The characters included:

  • Buster and Babs Bunny ("no relation") — A (respectively) blue and pink pair of Bugs Bunnys. Served as the main characters and would alternate between Like Brother and Sister and love interests of each other. Would often host and close each episode. While Buster was the Straight Man more in tune with the 1950s-style Bugs character, Babs had more of a concrete personality, and was known for her excellent impersonations more akin with a gender flip of 1940s Bugs.
  • Plucky Duck — A green-feathered (he's a mallard), white tank-top-wearing Daffy who's about as scheming and (un)successful as his inspiration.
  • Hamton J. Pig — A neat freak who acts more like Plucky's sidekick. About the furthest distanced from his counterpart, Porky, out of all the characters (and he didn't even stutter!)
  • Fifi La Fume — A purple female skunk who's just as oversexed as her male counterpart, Pepe Le Pew. Unlike Pepe, however, she seems to have far more control over her odor, she's a tad more melodramatic, and she doesn't have a problem with her object of desire chasing her (unless it's Elmyra.)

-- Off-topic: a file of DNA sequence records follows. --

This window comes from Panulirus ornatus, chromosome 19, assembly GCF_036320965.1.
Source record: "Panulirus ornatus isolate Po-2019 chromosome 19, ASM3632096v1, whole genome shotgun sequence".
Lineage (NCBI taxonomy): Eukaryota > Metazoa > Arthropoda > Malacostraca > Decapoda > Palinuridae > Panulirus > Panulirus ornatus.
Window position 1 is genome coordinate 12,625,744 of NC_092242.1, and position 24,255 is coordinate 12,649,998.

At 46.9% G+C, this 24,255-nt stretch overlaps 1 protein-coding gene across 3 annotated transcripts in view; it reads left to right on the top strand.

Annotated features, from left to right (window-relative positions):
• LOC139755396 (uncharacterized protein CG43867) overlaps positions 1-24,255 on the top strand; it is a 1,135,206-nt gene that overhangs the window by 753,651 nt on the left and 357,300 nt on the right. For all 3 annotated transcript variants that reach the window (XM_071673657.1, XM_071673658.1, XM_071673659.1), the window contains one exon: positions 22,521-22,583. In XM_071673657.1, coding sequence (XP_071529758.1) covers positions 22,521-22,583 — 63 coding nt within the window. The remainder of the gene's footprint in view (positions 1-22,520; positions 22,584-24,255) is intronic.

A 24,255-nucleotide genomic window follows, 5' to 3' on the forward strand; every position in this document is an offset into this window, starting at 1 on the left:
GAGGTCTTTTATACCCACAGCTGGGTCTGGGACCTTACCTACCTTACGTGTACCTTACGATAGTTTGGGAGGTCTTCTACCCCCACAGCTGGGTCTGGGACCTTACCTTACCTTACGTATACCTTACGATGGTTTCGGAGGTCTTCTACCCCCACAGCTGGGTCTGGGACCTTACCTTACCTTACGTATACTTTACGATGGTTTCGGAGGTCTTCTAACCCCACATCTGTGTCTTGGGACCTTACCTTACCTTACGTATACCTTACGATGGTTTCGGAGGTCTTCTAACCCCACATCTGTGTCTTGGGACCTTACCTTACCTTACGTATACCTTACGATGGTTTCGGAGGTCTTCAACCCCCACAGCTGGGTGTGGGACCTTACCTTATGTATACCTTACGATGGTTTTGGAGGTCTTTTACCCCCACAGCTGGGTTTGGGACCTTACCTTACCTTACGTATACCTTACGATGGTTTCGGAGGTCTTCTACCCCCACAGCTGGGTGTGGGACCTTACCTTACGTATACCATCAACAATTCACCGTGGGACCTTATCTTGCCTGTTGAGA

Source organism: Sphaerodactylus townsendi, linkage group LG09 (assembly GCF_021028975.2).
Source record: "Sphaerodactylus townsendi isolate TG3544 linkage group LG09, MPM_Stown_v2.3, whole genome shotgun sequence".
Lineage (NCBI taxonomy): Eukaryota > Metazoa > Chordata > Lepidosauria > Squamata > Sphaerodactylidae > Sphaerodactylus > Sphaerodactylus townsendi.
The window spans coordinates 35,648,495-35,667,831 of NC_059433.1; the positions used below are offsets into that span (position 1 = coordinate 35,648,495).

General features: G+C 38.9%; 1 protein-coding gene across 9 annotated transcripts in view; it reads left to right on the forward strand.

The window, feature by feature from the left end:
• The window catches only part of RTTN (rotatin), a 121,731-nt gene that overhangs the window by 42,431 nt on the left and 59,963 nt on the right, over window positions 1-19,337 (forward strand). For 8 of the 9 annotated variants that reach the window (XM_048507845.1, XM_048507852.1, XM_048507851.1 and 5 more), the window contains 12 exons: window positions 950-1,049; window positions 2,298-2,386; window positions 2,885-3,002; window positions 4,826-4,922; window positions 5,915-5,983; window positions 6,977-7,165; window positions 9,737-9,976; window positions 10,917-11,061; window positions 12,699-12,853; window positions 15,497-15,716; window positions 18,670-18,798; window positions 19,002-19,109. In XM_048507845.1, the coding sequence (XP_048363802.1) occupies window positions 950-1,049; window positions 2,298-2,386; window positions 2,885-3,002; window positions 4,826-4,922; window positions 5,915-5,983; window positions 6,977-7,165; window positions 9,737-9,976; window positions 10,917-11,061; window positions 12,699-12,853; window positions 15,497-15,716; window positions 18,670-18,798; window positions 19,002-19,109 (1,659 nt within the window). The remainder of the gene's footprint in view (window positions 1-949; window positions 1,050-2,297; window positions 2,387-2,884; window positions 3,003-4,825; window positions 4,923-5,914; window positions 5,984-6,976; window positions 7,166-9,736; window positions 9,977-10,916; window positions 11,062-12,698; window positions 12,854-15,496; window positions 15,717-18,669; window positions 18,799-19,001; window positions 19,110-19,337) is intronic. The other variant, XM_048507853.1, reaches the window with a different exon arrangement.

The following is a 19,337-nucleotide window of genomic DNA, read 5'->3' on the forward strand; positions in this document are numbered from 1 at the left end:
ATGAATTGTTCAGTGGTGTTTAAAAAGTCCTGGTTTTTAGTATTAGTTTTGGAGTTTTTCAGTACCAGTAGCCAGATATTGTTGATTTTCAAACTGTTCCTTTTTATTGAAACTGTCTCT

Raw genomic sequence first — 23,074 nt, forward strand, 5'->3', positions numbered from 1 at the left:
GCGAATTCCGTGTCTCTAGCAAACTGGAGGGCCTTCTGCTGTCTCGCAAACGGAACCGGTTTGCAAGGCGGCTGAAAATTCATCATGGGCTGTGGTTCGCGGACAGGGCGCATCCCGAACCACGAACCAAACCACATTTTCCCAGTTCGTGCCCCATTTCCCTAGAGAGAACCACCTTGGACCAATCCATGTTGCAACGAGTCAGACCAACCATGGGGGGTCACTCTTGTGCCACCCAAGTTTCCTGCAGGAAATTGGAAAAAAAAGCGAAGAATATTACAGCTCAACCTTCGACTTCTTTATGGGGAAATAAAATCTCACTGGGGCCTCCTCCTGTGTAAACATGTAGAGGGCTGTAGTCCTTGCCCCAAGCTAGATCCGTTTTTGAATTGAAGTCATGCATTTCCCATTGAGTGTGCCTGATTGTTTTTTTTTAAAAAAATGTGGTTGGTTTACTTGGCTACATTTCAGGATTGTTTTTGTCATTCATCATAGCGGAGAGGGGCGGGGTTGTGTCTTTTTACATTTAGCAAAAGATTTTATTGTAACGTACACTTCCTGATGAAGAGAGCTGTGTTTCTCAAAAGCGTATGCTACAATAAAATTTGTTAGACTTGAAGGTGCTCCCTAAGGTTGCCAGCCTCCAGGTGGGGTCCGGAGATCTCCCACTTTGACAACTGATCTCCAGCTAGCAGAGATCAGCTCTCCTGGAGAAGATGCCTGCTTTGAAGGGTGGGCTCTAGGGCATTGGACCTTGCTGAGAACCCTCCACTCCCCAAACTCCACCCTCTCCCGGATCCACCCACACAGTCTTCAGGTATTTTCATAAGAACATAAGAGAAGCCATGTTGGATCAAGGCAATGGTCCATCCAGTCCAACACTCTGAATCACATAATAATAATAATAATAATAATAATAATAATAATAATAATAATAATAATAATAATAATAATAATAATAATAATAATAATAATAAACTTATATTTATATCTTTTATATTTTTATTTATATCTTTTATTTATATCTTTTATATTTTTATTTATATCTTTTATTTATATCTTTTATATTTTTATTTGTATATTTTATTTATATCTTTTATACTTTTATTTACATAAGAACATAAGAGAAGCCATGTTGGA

• Montana Max — Based on Yosemite Sam in name and temperament. The richest and meanest kid in Acme Acres, and owner of the legendary Acme company. Oddly, the Big Bad of Hellsing might be named after him.
  • Elmyra Duff — Usually referred to as simply "Elmyra", she bears a strong "wesembwance" to Elmer Fudd (she kind of resembles him in a wig and dress, and then there's the last name), but without the speech impediment. Instead of hunting for sport, she absolutely loves animals of all kinds. That is to say she loves to hug them and cuddle them and squeeze them to itty-bitty pieces and perform laboratory experiments on them, thus she is also based on the Abominable Snowman from the original Looney Tunes.
  • Dizzy Devil — pink/purple-haired mentee of the Tasmanian Devil. Is a party animal who, despite being disgusting, is actually considered attractive to women. As his name implies, his spinning makes him dizzy.